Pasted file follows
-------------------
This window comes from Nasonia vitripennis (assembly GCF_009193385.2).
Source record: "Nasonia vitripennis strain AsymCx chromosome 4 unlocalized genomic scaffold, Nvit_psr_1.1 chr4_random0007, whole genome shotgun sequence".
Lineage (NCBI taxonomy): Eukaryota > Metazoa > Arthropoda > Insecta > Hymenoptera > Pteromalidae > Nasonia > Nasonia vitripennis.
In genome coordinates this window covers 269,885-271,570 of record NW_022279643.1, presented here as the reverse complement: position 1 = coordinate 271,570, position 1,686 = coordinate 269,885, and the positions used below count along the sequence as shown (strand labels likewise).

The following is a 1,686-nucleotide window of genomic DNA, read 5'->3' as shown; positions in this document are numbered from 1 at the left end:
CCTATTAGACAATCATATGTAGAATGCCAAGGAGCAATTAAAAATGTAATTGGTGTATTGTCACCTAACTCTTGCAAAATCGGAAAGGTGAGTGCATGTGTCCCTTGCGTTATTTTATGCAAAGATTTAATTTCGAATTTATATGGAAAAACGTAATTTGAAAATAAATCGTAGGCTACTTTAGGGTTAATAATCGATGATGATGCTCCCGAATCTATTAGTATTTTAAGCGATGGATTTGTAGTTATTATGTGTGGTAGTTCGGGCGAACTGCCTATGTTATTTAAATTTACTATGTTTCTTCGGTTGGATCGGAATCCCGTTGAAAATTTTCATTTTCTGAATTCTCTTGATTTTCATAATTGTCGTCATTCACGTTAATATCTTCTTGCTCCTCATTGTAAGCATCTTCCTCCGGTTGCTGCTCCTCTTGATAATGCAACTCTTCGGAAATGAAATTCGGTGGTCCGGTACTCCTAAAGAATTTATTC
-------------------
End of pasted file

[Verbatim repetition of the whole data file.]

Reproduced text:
This window comes from Nasonia vitripennis (assembly GCF_009193385.2).
Source record: "Nasonia vitripennis strain AsymCx chromosome 4 unlocalized genomic scaffold, Nvit_psr_1.1 chr4_random0007, whole genome shotgun sequence".
Lineage (NCBI taxonomy): Eukaryota > Metazoa > Arthropoda > Insecta > Hymenoptera > Pteromalidae > Nasonia > Nasonia vitripennis.
In genome coordinates this window covers 269,885-271,570 of record NW_022279643.1, presented here as the reverse complement: position 1 = coordinate 271,570, position 1,686 = coordinate 269,885, and the positions used below count along the sequence as shown (strand labels likewise).

The following is a 1,686-nucleotide window of genomic DNA, read 5'->3' as shown; positions in this document are numbered from 1 at the left end:
CCTATTAGACAATCATATGTAGAATGCCAAGGAGCAATTAAAAATGTAATTGGTGTATTGTCACCTAACTCTTGCAAAATCGGAAAGGTGAGTGCATGTGTCCCTTGCGTTATTTTATGCAAAGATTTAATTTCGAATTTATATGGAAAAACGTAATTTGAAAATAAATCGTAGGCTACTTTAGGGTTAATAATCGATGATGATGCTCCCGAATCTATTAGTATTTTAAGCGATGGATTTGTAGTTATTATGTGTGGTAGTTCGGGCGAACTGCCTATGTTATTTAAATTTACTATGTTTCTTCGGTTGGATCGGAATCCCGTTGAAAATTTTCATTTTCTGAATTCTCTTGATTTTCATAATTGTCGTCATTCACGTTAATATCTTCTTGCTCCTCATTGTAAGCATCTTCCTCCGGTTGCTGCTCCTCTTGATAATGCAACTCTTCGGAAATGAAATTCGGTGGTCCGGTACTCCTAAAGAATTTATTC